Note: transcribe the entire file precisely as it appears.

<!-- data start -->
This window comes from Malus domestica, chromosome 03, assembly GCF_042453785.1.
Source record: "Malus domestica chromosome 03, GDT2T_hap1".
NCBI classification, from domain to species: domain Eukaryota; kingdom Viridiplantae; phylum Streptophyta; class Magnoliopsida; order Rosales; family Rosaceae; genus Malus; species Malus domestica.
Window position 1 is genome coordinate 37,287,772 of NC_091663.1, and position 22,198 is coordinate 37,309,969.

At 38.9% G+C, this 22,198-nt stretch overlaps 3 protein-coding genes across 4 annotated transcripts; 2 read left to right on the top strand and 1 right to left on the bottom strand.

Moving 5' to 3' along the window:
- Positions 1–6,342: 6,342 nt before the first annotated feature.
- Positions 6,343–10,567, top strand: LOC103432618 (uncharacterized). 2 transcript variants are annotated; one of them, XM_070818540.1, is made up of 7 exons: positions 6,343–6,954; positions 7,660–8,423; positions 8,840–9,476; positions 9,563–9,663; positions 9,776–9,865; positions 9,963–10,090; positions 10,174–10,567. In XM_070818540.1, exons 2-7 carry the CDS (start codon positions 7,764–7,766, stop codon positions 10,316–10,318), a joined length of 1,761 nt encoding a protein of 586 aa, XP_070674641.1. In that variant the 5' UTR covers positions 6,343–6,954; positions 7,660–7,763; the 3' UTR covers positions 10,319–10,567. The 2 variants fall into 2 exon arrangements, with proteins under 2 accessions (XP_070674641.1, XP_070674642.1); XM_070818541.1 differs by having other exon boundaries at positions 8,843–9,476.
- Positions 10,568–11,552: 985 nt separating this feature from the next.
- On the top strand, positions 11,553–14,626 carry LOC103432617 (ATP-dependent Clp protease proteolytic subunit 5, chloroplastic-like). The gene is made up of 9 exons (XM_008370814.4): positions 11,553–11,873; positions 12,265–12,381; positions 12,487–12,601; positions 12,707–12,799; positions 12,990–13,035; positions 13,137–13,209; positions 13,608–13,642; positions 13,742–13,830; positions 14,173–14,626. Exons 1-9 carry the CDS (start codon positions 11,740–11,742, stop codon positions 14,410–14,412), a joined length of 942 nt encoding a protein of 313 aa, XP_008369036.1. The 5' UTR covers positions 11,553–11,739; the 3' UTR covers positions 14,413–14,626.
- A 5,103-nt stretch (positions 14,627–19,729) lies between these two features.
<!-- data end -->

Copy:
This window comes from Malus domestica, chromosome 03, assembly GCF_042453785.1.
Source record: "Malus domestica chromosome 03, GDT2T_hap1".
NCBI classification, from domain to species: domain Eukaryota; kingdom Viridiplantae; phylum Streptophyta; class Magnoliopsida; order Rosales; family Rosaceae; genus Malus; species Malus domestica.
Window position 1 is genome coordinate 37,287,772 of NC_091663.1, and position 22,198 is coordinate 37,309,969.

At 38.9% G+C, this 22,198-nt stretch overlaps 3 protein-coding genes across 4 annotated transcripts; 2 read left to right on the top strand and 1 right to left on the bottom strand.

Moving 5' to 3' along the window:
- Positions 1–6,342: 6,342 nt before the first annotated feature.
- Positions 6,343–10,567, top strand: LOC103432618 (uncharacterized). 2 transcript variants are annotated; one of them, XM_070818540.1, is made up of 7 exons: positions 6,343–6,954; positions 7,660–8,423; positions 8,840–9,476; positions 9,563–9,663; positions 9,776–9,865; positions 9,963–10,090; positions 10,174–10,567. In XM_070818540.1, exons 2-7 carry the CDS (start codon positions 7,764–7,766, stop codon positions 10,316–10,318), a joined length of 1,761 nt encoding a protein of 586 aa, XP_070674641.1. In that variant the 5' UTR covers positions 6,343–6,954; positions 7,660–7,763; the 3' UTR covers positions 10,319–10,567. The 2 variants fall into 2 exon arrangements, with proteins under 2 accessions (XP_070674641.1, XP_070674642.1); XM_070818541.1 differs by having other exon boundaries at positions 8,843–9,476.
- Positions 10,568–11,552: 985 nt separating this feature from the next.
- On the top strand, positions 11,553–14,626 carry LOC103432617 (ATP-dependent Clp protease proteolytic subunit 5, chloroplastic-like). The gene is made up of 9 exons (XM_008370814.4): positions 11,553–11,873; positions 12,265–12,381; positions 12,487–12,601; positions 12,707–12,799; positions 12,990–13,035; positions 13,137–13,209; positions 13,608–13,642; positions 13,742–13,830; positions 14,173–14,626. Exons 1-9 carry the CDS (start codon positions 11,740–11,742, stop codon positions 14,410–14,412), a joined length of 942 nt encoding a protein of 313 aa, XP_008369036.1. The 5' UTR covers positions 11,553–11,739; the 3' UTR covers positions 14,413–14,626.
- A 5,103-nt stretch (positions 14,627–19,729) lies between these two features.